HOLLINGER: You know when you get scared because that’s when you back off. I think fast is relative. Fast for the conditions can be 40 to 50 mph; you can feel like you’re near the edge.
Is riding a respite for you from the Hollywood lifestyle?
REEVES: For me, it’s integrated into how you live your day. When I get on the bike, it’s a place to think. [To Hollinger] I mean, you probably do that. You just ride and think. Or not?
HOLLINGER: I feel that was something Keanu gave back to me. It had just become kind of rote for me. You know, if you’re a cobbler, the last thing you want to see is a pair of shoes. That was nice to get back. Now if I don’t have to drive a car, I won’t.
What’s been the best motorcycle ride you’ve taken?
HOLLINGER: The next one.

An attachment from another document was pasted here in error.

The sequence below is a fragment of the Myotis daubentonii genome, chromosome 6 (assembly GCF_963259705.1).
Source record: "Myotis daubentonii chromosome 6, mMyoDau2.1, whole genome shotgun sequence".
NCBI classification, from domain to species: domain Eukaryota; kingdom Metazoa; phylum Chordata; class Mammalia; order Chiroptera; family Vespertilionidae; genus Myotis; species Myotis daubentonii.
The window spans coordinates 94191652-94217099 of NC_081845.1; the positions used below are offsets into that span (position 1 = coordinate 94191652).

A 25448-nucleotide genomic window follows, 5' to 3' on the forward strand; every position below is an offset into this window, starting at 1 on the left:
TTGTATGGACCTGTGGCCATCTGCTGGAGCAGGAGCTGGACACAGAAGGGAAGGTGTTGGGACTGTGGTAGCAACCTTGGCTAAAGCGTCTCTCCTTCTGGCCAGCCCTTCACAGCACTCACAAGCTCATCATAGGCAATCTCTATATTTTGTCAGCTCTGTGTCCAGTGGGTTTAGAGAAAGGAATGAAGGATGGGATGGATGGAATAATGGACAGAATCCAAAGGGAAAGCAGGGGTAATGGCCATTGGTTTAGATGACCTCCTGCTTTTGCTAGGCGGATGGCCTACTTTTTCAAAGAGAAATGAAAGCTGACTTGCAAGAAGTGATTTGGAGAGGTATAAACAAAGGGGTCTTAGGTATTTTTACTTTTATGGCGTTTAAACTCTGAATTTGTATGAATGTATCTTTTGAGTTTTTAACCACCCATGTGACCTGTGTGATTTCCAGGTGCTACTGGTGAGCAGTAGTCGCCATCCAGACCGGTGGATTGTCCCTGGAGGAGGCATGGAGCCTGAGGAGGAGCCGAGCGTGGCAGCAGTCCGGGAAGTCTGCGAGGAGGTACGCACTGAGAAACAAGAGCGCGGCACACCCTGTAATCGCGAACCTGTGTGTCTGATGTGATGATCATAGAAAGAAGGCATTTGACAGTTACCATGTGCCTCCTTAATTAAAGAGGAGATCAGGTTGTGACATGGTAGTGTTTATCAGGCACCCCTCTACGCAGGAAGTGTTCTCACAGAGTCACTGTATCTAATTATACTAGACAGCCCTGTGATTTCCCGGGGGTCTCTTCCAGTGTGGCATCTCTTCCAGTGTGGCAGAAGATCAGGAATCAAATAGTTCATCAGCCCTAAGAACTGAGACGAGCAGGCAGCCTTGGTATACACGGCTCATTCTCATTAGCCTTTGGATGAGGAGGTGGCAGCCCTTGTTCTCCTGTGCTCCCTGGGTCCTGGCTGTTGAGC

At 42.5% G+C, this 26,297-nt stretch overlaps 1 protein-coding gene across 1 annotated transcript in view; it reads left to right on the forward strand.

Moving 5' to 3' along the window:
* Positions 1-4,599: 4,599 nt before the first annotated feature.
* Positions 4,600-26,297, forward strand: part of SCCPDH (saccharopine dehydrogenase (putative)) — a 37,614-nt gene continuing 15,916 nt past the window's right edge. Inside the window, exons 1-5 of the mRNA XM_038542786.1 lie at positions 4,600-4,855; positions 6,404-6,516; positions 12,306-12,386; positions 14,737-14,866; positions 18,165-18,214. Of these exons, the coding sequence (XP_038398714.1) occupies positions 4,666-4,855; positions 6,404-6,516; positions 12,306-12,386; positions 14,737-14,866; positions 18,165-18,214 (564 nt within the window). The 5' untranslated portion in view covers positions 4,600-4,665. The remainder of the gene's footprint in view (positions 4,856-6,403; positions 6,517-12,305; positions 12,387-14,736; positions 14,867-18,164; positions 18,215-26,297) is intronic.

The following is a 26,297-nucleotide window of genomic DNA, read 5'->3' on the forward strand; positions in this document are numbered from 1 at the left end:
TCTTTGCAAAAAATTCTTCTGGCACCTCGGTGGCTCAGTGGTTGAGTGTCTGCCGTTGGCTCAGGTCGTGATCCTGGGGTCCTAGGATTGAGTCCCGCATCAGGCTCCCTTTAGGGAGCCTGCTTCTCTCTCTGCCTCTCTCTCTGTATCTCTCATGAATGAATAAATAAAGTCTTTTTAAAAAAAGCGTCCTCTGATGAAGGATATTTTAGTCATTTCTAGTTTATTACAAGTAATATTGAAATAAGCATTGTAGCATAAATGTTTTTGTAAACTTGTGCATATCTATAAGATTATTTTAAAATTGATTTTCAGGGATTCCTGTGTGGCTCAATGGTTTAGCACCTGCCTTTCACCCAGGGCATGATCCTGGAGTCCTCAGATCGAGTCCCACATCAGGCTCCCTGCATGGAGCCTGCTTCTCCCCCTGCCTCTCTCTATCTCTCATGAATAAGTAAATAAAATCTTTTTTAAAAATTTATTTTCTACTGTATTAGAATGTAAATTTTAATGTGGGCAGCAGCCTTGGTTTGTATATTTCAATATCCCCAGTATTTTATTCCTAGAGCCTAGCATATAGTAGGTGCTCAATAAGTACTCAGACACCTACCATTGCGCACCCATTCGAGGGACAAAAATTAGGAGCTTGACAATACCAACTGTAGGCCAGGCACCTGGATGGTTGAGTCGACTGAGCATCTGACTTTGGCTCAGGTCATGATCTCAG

REEVES: If it’s Arch connected, it was when we were in Austin, Texas, for Formula One—it was the first time Gard and I had gone out on the bikes. I kept asking people, “Where can we ride?” Someone said Marble Falls [northwest of the city], and we found ourselves on these two-lane roads going 100 mph. I was laughing in my helmet because they were so perfect for the bike. It was cool to be taking a ride with Gard after so many years of developing the bike. It was the birth. We were bringing it out into the world and doing what we’d hoped, which was going for a ride on this amazing machine.